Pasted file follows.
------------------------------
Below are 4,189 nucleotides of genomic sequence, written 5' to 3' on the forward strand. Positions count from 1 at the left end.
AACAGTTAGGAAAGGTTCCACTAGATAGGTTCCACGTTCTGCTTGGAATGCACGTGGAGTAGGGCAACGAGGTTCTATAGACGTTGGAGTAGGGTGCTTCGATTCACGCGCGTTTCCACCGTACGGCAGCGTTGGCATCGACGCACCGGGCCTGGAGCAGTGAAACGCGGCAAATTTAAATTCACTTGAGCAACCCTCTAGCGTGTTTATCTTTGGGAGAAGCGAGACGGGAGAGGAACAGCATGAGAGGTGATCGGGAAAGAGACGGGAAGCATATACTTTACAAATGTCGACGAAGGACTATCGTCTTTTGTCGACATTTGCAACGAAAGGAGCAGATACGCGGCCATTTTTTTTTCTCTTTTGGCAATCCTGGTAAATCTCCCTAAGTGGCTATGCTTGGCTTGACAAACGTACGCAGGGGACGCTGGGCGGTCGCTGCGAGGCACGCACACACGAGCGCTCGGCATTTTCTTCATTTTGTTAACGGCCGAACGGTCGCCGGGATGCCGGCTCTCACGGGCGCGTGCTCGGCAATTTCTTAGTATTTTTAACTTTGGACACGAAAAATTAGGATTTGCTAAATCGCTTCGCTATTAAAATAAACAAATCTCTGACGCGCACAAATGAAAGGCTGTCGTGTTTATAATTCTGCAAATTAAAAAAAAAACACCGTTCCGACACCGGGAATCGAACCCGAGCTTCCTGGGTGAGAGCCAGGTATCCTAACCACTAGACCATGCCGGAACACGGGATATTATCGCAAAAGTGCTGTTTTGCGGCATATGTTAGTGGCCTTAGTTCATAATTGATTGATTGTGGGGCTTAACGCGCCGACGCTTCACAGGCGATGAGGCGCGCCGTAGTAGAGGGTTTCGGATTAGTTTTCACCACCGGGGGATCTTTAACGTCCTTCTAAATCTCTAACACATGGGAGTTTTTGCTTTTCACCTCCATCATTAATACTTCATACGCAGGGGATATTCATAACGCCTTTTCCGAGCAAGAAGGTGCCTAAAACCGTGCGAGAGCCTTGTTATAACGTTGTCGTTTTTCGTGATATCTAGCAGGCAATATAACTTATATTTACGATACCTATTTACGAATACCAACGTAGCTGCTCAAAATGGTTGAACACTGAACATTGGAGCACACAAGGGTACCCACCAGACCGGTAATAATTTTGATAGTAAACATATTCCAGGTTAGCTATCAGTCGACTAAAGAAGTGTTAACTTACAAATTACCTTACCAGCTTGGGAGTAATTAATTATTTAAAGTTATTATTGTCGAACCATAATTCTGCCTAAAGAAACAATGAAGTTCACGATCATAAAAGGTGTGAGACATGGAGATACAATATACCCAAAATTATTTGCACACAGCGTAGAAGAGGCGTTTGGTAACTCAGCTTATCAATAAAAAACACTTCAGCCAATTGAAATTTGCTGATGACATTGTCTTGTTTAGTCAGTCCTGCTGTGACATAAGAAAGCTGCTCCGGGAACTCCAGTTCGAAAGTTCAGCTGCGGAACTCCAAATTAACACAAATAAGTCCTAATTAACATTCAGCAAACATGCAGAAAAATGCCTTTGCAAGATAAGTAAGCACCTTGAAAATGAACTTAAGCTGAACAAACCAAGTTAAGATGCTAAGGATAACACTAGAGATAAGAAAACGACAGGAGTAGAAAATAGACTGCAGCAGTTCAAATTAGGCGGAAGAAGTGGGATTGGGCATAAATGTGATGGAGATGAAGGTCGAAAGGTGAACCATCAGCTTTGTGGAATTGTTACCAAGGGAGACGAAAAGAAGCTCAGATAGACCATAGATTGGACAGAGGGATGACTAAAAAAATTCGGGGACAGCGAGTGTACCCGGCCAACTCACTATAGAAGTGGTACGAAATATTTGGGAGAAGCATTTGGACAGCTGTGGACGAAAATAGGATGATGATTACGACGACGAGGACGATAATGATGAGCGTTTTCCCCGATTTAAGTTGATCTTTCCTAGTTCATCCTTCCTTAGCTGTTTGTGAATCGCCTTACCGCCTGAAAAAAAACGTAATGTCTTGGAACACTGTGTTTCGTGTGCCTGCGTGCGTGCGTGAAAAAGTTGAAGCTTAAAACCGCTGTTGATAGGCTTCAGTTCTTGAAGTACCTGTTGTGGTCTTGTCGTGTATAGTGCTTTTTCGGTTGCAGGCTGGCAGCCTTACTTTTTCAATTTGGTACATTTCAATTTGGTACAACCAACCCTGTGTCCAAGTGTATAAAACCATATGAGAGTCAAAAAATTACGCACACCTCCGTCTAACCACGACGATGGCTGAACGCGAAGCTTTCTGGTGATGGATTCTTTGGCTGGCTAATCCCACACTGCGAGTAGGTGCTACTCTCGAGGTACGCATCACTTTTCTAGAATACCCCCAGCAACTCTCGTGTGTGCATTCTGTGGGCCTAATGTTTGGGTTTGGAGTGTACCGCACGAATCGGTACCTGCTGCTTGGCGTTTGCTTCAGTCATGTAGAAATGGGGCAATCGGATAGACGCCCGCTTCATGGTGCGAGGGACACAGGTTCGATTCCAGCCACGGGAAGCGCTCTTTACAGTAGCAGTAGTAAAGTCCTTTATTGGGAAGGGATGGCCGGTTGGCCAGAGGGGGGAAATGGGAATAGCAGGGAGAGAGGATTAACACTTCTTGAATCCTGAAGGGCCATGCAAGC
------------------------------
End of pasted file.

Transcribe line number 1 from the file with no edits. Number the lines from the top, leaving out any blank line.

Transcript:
Below are 4,189 nucleotides of genomic sequence, written 5' to 3' on the forward strand. Positions count from 1 at the left end.